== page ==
On Tuesday, June 1, the Women Film Pioneers Project announced that its original plan to publish the first volume of a set of sourcebooks about women in film history has been changed to what will be a digital digest online through the Center for Digital Research & Scholarship at Columbia University. This should be good news to those interested in women’s accomplishments in the film industry since its inception, or just interested in film history in general. The first effort in this new digital collection will focus on the United States and Latin America, with other areas to follow such as the Middle East, Africa, Europe, Asia, etc.
The sourcebook is a collection of entries and essays on individual women who played some role in film, mainly as writers, directors and producers. This is a collection about pioneers in the true sense of the word, women who blazed trails for those who came after them, dedicating themselves to cinema, a new and innovative artform the effects and widespread influence of which they did not yet fully observe, but I suspect may have predicted. We are still amazed at how people are affected by film, 115 years (more or less) after the invention of the cinema. While the WFP Project’s website is no longer up and running, the listserv is, for anyone interested in this topic.
During a self-directed research project, which is ongoing, that I began about five years ago on the two earliest known (to date) African American women filmmakers, I was invited to submit an article for inclusion in the sourcebook. I accepted, then expanded my research (given a list of filmmakers by the editor to focus upon) to include three other African American women filmmakers, all who worked during the silent era or at the very beginnings of sound.
My research began, though, after being inspired by a brief presentation I did in a film studies class. My presentation focused on Lois Weber, a widely recognized American female filmmaker in early cinema who made films about social issues and moral dilemmas, even on topics still incendiary today, such as abortion. Out of that grew my interest in little known (or forgotten) women filmmakers, and I stumbled upon Dr. Yvonne Welbon’s site Sisters In Cinema which is a shining resource in the midst of such a glaring lack of information on African American women filmmakers. I latched onto some names and began my research utilizing various resources, the library at Indiana University South Bend, online bookstores, countless Google searches, the New York University Digital Gallery, and exchanging emails with archivists, professors, librarians, film preservation groups, early film scholars…
Since I began the research, one filmmaker has stood out in my mind as the most interesting in terms of her background (not much is known), her location at the time (mid-America), her one film she produced and starred in (if not also directed!) and her life outside film as an activist within the African American community. For those reasons, I have concentrated the bulk of my efforts since writing the essay in continuing to research Maria P. Williams from Kansas City, Missouri, who is to date the earliest known African American woman film producer. Her one known film of which only one frame is known to be extant (located at the UCLA Library), is Flames of Wrath which she made in 1923, though some sources say 1922. The film focuses on a theft and a trial, and synopses show that it was during the trial scenes that Maria P. Williams herself appeared in an acting role. She and her husband, Jesse, owned a production company in Kansas City for a time.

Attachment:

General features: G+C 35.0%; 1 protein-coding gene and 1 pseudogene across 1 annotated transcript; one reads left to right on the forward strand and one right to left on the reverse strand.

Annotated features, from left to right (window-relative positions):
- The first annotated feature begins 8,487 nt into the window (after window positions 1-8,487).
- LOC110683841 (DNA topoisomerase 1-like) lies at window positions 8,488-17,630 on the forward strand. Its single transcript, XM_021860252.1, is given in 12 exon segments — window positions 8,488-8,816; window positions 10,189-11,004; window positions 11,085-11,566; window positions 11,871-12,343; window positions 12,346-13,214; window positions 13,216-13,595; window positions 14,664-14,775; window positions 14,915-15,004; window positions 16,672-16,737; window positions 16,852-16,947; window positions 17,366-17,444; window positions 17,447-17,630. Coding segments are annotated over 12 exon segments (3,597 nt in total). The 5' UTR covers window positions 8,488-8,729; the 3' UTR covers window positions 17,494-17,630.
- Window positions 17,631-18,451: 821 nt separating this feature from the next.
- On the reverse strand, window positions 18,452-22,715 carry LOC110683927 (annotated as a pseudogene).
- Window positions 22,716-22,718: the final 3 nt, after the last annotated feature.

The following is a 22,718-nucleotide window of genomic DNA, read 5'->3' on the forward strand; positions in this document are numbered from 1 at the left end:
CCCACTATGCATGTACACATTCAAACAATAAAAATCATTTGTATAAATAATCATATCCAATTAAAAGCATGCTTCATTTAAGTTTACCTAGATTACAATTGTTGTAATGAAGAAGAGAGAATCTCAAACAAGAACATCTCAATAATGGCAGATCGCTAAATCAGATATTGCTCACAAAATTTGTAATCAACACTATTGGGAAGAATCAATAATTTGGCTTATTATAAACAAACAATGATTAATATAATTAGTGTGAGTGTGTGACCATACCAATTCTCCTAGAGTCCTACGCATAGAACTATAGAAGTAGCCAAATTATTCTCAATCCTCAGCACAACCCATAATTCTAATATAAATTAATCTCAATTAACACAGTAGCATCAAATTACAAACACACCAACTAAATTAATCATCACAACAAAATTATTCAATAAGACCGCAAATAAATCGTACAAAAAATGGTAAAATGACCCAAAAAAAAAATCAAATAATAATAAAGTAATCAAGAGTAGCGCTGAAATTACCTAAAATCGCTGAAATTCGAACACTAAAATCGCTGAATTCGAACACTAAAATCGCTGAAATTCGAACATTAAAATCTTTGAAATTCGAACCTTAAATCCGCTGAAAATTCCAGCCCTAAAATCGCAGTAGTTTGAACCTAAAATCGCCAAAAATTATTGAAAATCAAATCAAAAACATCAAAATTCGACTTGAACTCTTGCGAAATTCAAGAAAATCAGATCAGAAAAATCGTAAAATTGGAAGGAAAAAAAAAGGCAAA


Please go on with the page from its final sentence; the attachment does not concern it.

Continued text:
I’m looking forward to seeing my essay included in this massive and profoundly important collection about women film pioneers. It should be online later this year, and this first “set” is edited by Jane Gaines (renowned early cinema & feminist film scholar), Radha Vatsal and Monica Dall’asta.
The Women Film Pioneers Project was created at Duke University by Dr. Jane Gaines (now located at Columbia in New York City), and the project also has special groups which meet at the annual conference of the Society for Cinema and Media Studies.
For those who’d like to know more about African American filmmakers or Black (or “Race”) films, the following list is a good way to start, though what is listed is only the tip of the iceberg when it comes to available resources:
Blacks in Black and White: A Sourcebook on Black Films
by Henry T. Sampson
(probably best accessed directly through a university library or through inter-library loan)
Fire and Desire: Mixed-Race Movies in the Silent Era
by Jane Gaines
Sisters In Cinema: A Resource Guide for and About African American Women Feature Filmmakers
(an important site run by Dr. Yvonne Welbon, a filmmaker, professor and widely known scholar on African American women filmmakers, and someone who gave me helpful suggestions on how to further my research)
A Cinema Apart
(an informational site and store run by the late Larry Richards, a lovely man who offered me invaluable help with my research. Fortunately, his family still runs the site/store.)
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